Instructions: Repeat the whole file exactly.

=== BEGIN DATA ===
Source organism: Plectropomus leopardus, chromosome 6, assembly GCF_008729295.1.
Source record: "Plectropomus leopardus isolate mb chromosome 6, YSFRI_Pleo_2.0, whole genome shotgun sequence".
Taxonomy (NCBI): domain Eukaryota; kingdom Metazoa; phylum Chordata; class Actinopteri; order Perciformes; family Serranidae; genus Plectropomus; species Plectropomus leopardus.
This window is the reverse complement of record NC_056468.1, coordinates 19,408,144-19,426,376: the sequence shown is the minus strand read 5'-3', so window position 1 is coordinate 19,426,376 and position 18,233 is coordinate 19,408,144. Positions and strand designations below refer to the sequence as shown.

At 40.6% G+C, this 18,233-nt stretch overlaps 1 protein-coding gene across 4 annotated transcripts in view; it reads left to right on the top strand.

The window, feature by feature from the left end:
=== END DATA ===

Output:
Source organism: Plectropomus leopardus, chromosome 6, assembly GCF_008729295.1.
Source record: "Plectropomus leopardus isolate mb chromosome 6, YSFRI_Pleo_2.0, whole genome shotgun sequence".
Taxonomy (NCBI): domain Eukaryota; kingdom Metazoa; phylum Chordata; class Actinopteri; order Perciformes; family Serranidae; genus Plectropomus; species Plectropomus leopardus.
This window is the reverse complement of record NC_056468.1, coordinates 19,408,144-19,426,376: the sequence shown is the minus strand read 5'-3', so window position 1 is coordinate 19,426,376 and position 18,233 is coordinate 19,408,144. Positions and strand designations below refer to the sequence as shown.

At 40.6% G+C, this 18,233-nt stretch overlaps 1 protein-coding gene across 4 annotated transcripts in view; it reads left to right on the top strand.

The window, feature by feature from the left end: